To this day, one of my favorite movies is the Disney classic “Snow White.”
…and not because of the handsome prince or the romance of “true love’s kiss,” but because of the joy I feel in my heart when I see Snow White take the dwarves’ drab, dirty little cottage and turn it into a lovely little hideaway worthy of Better Homes & Gardens. With the help of some extremely talented forest animals, of course.
Fortunately, even if your animals’ only tricks are “sit” and “roll over”, you can rest assured that it is possible to create a clean, organized and homey kitchen (regardless of size) with just a few simple principles.
1. Group “like” things together.
Often, one of the most disorganized and messy parts of a kitchen is what is behind closed doors – especially the pantry. It becomes very easy to let things get disorganized when you’ve got a myriad of items and only a few shelves. The easiest way to wrangle this mess is to clear things out and group similar items together, creating several “categories” as you go. For me, this equates to “convenience snacks” like fruit leathers, lara bars, popcorn, etc, “coffee & tea” which includes all of the obvious beverage supplies, “paper goods,” “dry goods” which includes my baking soda/powder, cocoa, etc., and “lunch box supplies.” Other great categories can be spices, canned goods, etc. I even have little containers for my chip clips and straws!
2. Pick up some cheap, appropriately sized containers.
The dollar store or “value” section of your local supermarket (the Target front dollar section is my personal jam) will be your best friend here. Look for plastic bins that can corral your “like” items together. It’s great if you can find matching ones or even some with a fun design orpattern. Adding a little “decor” to your organization system will help keep you motivated to keep it pretty! In addition, several different sizes of similar hinged-lid glass jars work as great canisters that allow you to easily see when you’re running low on flour or your favorite grain (like quinoa).
3. Get your label on.
There is nothing like a pretty label to help you (and the rest of your family) keep track of where things need to go. And you don’t need an expensive label maker to make them! One idea is to follow my lead by making some faux chalkboard labels with a bit of black card stock and a white paint pen!
4. Utilize drawer organizers.
Using small organizers that you can find everywhere from the famed “Container Store” to your local dollar store, you can easily keep your drawer clean and organized. Place the items you use most towards the front in their own containers (I have small mini-bins for my measuring cups and spoons) and items you use less often towards the back. In addition, an in-drawer knife block is a great way to keep your knives organized and in good condition, without having to have them out in the open (and easily accessible for little ones!).
5. Minimize and compartmentalize your tupperware storage.
The cabinet that stores all of your “food storage” items is often the most terrifying cabinet in one’s kitchen. It’s one of those “how quickly can I open the door and shove this in before everything falls out” kind of cabinets…but it doesn’t have to be. There are two tricks to keeping this from being your reality. First, evaluate how much tupperware you really need. Personally, I’ve found that having a few different sizes of cylinder shaped tupperware (for things like soups, sauces, etc.) and then a few different sizes of square/rectangular tupperware (with a few pieces of each size) are more than enough for my food storage needs.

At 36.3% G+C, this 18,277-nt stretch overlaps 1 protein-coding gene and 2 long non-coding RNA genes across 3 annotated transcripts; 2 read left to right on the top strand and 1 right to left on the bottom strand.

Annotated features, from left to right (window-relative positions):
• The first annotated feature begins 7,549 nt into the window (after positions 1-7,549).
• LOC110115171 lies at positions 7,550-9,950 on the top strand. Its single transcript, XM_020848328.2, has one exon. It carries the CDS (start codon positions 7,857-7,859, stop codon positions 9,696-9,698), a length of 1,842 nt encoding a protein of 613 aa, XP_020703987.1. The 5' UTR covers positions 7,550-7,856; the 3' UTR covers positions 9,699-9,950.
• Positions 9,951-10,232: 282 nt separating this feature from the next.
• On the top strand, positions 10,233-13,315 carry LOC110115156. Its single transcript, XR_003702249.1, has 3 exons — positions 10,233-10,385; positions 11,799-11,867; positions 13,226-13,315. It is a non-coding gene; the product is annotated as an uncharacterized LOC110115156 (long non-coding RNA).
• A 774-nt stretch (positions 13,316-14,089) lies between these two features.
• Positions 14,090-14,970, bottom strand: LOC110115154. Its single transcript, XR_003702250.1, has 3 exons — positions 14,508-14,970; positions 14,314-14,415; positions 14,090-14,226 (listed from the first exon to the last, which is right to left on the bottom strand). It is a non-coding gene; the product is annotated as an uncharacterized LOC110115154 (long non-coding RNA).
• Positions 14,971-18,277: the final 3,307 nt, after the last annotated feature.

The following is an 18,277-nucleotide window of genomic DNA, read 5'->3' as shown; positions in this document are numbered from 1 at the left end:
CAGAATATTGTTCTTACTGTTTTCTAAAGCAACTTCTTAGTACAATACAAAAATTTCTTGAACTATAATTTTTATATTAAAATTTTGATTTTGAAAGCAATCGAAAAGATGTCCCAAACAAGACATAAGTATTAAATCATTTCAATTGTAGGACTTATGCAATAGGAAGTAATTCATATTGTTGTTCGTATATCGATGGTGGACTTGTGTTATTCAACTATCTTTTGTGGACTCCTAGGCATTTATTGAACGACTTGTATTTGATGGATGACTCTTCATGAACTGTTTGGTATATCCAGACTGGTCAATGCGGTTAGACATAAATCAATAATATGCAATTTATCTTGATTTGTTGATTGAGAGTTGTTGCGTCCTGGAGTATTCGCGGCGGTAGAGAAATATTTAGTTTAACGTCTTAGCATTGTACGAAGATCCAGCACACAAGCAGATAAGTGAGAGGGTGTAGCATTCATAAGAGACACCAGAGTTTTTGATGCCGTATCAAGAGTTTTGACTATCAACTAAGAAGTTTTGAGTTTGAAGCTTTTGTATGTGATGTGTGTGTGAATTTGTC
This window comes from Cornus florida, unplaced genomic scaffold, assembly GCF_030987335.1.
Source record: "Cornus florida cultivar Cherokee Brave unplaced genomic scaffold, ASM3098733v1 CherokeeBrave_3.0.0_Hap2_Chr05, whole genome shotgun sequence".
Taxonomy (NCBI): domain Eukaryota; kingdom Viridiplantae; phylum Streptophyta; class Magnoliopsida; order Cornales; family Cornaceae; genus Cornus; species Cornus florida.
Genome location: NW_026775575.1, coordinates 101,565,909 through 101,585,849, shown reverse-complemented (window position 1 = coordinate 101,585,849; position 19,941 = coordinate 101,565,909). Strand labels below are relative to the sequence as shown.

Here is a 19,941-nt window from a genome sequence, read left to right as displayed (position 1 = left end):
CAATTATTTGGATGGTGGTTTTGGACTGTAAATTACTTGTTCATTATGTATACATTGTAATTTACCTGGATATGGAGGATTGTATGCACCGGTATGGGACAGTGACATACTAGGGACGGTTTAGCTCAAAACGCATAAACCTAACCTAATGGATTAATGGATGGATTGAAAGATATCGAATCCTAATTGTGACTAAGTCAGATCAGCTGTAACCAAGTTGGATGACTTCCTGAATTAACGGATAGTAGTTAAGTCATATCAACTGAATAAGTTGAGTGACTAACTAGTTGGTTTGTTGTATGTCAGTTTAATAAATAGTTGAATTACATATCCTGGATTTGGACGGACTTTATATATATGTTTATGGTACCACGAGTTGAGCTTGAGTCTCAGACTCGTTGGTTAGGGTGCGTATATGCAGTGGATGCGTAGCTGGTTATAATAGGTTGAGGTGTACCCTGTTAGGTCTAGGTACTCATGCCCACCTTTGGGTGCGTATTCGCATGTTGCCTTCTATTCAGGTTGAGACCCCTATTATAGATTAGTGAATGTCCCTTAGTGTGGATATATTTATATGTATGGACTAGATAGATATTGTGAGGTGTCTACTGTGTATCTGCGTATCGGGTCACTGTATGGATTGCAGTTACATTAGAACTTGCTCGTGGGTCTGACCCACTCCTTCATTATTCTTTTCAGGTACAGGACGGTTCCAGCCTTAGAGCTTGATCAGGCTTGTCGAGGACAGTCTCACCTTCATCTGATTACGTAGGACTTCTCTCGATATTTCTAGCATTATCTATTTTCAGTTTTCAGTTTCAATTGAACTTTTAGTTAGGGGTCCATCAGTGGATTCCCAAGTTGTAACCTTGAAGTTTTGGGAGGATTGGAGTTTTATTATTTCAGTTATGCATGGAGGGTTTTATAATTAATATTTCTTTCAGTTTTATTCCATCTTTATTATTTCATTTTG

Once you are able to reduce your items, pick up a few medium bins that will fit just inside your cabinet sort of like a “drawer.” Then group your tupperware by shape/size in each bin and slide it in a lower cabinet! This system keeps things organized and from tumbling out and also puts a “cap” on the amount of tupperware you can accumulate. Plus it’s way cheaper than any built-in drawer system you can find!
6. Roll up the rags.
I have minimal drawer space in my house, so I had to get creative with things that would normally require a drawer. Enter this slim basket of dish rags. I simply roll up my dish rags for easy access and slide the basket onto the top shelf of the “slimline” cabinet that is commonly next to sinks. This allows for another “makeshift” drawer that keeps my dish rags under control and out of sight!
7. Go liner crazy.
Drawer lining paper isn’t just for drawers anymore. On top of protecting the insides of your drawers, it can act as a pretty pantry backdrop, shelf paper for often-used cabinets, a fun adhesive label for your recycling system, or even a pretty background to see through glass-fronted cabinetry. And don’t feel like you’re relegated to standard contact paper prints… a little bit of spray adhesive can be combined with a myriad of paper products – from wrapping paper to your favorite scrapbook print – to achieve the same look!
8. Have fun with colorful/pretty kitchen items.
Don’t feel like you have to purchase extra decorative items in order to have a pretty kitchen. Instead, use colorful or clean-lined kitchen items that you already own to up the ante of your kitchen decor. Brightly colored kitchen utensils grouped in a fun utensil holder adds an extra pop of color beside the stove, or a pretty display of your favorite cookbooks show off your greatest sources of kitchen inspiration. Other great options might include a favorite pitcher with some fresh flowers or even a small chalkboard with your weekly menu plan!